Consider participating in this project to express yourself, stave off boredom, and preserve history!
The Portsmouth Public Library is endeavoring to historically document this unusual time in our shared Portsmouth, New Hampshire History. As always, staff of the Special Collections Room are physically collecting printed accounts, articles, and documents for the history files.
To further our mission to document and make accessible Portsmouth history, we have started this diary project to capture the social, economic and personal accounts of the impact this pandemic has had on our residents and community. These entries will eventually be shared and made accessible on our digital exhibits site.
To become a part of this history collection effort, please feel free to contribute a short, written entry, upload a photo, answer our question prompts, and/or upload longer documents that you would consider appropriate to share.
- Make sure to get permission from people you feature in your story.
- Please do not share personal medical or other private information.
- Share only details that are appropriate for all ages
- If you are under 18, please obtain the permission of a parent/guardian (see below)
Note: We care about your health and well-being. If you are experiencing trauma and need support, please seek help from the Portsmouth community resources listed here.
You can always share your story with us later!
Files are being gathered in Google Drive which requires participants to have a gmail account to upload files. If you do not have a Gmail account, or have questions or problems with this form, please send files and diary entries to firstname.lastname@example.org.
Whether you contribute to our community diary project or create your own Journal, here are a few helpful resources to get you or your kids started!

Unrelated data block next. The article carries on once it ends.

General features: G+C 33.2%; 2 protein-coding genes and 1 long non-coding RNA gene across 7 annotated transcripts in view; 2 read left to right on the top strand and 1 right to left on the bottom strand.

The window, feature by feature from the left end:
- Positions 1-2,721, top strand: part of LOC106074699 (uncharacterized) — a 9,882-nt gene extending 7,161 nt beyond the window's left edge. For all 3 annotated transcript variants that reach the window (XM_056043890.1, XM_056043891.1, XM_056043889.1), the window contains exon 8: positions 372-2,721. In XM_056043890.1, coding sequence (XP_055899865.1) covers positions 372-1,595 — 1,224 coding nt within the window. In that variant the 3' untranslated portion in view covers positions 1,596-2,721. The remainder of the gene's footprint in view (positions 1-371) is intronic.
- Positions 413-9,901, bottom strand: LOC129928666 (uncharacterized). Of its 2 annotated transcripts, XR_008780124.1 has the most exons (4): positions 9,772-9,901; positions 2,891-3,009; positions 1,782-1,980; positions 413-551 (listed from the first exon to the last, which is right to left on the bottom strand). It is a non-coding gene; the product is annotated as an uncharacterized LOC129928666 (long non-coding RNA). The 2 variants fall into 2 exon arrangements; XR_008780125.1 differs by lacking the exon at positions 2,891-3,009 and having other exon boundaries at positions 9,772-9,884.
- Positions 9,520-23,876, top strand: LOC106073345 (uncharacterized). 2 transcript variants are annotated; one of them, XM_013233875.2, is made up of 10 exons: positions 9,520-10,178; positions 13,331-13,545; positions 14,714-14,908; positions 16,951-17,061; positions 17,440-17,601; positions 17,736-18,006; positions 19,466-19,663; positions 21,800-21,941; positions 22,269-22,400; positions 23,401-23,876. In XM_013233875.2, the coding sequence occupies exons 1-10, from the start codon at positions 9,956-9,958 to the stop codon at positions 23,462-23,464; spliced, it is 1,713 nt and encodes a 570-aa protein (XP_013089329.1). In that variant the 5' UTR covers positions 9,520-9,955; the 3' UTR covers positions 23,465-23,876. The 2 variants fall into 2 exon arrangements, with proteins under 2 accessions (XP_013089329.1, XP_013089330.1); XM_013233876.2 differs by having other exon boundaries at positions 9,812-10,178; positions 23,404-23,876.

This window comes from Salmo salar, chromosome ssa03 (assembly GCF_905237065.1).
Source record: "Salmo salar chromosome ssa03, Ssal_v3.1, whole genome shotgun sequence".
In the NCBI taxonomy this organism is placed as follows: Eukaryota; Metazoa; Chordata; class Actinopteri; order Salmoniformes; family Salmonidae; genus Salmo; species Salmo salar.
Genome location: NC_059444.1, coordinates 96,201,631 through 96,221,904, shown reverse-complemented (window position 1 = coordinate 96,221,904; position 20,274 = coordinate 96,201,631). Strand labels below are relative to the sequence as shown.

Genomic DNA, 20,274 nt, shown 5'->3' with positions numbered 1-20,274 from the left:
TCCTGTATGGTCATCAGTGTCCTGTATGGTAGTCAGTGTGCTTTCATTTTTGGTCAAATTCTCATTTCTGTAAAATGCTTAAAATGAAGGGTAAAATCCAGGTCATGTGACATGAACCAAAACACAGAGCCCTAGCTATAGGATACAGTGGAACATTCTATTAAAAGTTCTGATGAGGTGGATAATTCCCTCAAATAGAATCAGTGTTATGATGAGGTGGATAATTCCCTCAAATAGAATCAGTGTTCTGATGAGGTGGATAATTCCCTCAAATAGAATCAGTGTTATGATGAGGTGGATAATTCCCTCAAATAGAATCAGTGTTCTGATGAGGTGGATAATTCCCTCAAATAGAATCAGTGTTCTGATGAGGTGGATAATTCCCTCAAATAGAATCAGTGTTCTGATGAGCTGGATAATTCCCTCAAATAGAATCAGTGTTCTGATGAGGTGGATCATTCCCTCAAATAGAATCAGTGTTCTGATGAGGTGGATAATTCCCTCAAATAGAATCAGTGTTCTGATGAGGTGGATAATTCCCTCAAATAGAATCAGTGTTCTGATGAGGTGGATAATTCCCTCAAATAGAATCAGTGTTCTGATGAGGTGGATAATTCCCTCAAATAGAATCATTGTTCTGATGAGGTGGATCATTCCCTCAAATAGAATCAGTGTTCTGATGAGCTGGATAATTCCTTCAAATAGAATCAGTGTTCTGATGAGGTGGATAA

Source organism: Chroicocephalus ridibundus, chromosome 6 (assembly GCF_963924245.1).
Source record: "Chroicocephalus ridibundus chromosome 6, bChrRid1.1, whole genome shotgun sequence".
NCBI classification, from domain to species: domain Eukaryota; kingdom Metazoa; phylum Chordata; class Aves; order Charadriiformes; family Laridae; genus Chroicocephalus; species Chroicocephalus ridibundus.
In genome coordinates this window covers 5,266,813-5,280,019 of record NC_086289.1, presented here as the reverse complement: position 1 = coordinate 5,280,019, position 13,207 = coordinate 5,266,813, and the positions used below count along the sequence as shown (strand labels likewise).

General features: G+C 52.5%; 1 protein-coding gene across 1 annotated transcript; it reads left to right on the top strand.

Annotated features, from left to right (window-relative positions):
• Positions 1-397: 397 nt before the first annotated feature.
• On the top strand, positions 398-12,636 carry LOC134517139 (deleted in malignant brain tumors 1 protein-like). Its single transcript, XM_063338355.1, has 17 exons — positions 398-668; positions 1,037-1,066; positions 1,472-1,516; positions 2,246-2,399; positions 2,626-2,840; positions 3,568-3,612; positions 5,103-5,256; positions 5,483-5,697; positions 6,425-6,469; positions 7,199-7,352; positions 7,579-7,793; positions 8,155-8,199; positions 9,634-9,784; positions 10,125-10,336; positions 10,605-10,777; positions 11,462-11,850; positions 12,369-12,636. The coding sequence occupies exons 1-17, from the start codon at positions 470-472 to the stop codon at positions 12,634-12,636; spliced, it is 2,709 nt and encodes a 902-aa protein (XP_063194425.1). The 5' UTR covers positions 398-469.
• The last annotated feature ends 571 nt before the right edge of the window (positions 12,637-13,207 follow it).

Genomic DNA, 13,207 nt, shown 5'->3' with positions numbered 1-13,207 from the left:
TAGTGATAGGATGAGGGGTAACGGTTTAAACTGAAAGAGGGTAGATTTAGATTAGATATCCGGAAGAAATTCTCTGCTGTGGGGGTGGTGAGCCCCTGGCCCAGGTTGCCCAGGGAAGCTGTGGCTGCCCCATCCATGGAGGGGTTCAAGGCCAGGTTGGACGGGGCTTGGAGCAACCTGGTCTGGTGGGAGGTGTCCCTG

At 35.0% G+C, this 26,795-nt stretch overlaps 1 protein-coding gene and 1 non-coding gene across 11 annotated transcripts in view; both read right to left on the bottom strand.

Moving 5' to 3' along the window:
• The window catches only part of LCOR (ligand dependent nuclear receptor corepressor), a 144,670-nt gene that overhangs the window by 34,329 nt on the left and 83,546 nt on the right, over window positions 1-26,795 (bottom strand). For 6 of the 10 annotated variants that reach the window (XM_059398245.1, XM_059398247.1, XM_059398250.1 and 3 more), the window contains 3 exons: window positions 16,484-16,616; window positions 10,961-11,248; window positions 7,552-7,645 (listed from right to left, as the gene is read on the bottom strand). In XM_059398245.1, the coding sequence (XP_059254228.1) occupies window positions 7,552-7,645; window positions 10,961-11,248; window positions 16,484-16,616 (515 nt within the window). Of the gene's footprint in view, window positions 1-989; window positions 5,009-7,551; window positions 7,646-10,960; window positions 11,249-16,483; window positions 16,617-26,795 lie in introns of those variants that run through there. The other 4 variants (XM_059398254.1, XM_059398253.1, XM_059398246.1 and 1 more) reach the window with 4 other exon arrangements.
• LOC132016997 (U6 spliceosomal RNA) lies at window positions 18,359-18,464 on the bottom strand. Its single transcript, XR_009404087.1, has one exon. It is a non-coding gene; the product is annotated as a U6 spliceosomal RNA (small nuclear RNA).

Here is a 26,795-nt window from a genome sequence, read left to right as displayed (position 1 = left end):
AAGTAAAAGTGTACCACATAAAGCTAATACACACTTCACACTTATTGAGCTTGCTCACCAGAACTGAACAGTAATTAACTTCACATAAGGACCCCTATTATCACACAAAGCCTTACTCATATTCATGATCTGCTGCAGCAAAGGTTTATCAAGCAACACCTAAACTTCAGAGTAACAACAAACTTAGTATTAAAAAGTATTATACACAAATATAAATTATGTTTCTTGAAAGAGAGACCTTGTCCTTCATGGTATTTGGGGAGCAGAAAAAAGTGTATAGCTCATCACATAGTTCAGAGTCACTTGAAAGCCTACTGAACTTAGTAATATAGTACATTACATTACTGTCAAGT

Quarantine journal guidelines:
- Decide how you will create your journal. Writing it down? Creating a document in MS Word or Google docs? Video? Audio? Photos only?
- In your first entry, remember to tell bit about yourself – anything you want people to know.
- Include whatever you would like from there. Talk about how your days have been spent – are you working from home? Are you a healthcare worker? Deemed an essential employee? How has life changed? What is your daily routine like? Include things that have made you happy, laugh, or cry. (Yes, future historians are going to be studying memes – help them do it!) Include craft projects, your Netflix list, quarantine walks, and generally whatever gets you through this moment. Share stories and kindnesses, fears, worries, dreams and thoughts for the future!
- Keep going until we are out on the other side!
- Donate! Use our diary form or donate it later.
To get an idea of what donating to an archive is like, refer to this guide from the Society of American Archivists.
The Vermont Folk Life Center’s Listening in Place .
The Great Plague 1665-1666: How did London respond to it? (PDF) from the National Archives in the UK is an educator’s guide to using diaries and personal documents from the Great Plague to help understand what it was like to live during that time. Your diary entry or journal will help do the same.
The Great Diary Project gives an excellent overview of why diaries and journals are so important for historians!